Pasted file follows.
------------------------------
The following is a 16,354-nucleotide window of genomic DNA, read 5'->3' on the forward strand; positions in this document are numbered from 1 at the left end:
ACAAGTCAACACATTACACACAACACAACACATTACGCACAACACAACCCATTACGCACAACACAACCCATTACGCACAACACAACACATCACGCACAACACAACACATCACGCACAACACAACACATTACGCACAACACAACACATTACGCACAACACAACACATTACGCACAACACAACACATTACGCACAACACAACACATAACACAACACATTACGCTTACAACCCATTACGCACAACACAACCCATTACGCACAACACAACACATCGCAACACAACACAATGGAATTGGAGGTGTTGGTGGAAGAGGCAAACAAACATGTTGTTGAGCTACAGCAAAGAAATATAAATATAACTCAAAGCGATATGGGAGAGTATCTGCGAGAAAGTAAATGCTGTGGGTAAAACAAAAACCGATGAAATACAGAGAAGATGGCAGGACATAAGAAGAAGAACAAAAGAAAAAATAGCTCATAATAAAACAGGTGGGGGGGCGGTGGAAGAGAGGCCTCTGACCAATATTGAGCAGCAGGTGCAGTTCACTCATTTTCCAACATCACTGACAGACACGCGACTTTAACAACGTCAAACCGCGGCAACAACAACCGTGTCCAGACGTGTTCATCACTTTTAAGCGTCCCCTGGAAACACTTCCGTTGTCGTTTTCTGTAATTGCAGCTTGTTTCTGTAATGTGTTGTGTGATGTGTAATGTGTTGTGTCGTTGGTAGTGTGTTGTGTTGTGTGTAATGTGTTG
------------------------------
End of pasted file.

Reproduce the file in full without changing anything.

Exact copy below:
The following is a 16,354-nucleotide window of genomic DNA, read 5'->3' on the forward strand; positions in this document are numbered from 1 at the left end:
ACAAGTCAACACATTACACACAACACAACACATTACGCACAACACAACCCATTACGCACAACACAACCCATTACGCACAACACAACACATCACGCACAACACAACACATCACGCACAACACAACACATTACGCACAACACAACACATTACGCACAACACAACACATTACGCACAACACAACACATTACGCACAACACAACACATAACACAACACATTACGCTTACAACCCATTACGCACAACACAACCCATTACGCACAACACAACACATCGCAACACAACACAATGGAATTGGAGGTGTTGGTGGAAGAGGCAAACAAACATGTTGTTGAGCTACAGCAAAGAAATATAAATATAACTCAAAGCGATATGGGAGAGTATCTGCGAGAAAGTAAATGCTGTGGGTAAAACAAAAACCGATGAAATACAGAGAAGATGGCAGGACATAAGAAGAAGAACAAAAGAAAAAATAGCTCATAATAAAACAGGTGGGGGGGCGGTGGAAGAGAGGCCTCTGACCAATATTGAGCAGCAGGTGCAGTTCACTCATTTTCCAACATCACTGACAGACACGCGACTTTAACAACGTCAAACCGCGGCAACAACAACCGTGTCCAGACGTGTTCATCACTTTTAAGCGTCCCCTGGAAACACTTCCGTTGTCGTTTTCTGTAATTGCAGCTTGTTTCTGTAATGTGTTGTGTGATGTGTAATGTGTTGTGTCGTTGGTAGTGTGTTGTGTTGTGTGTAATGTGTTG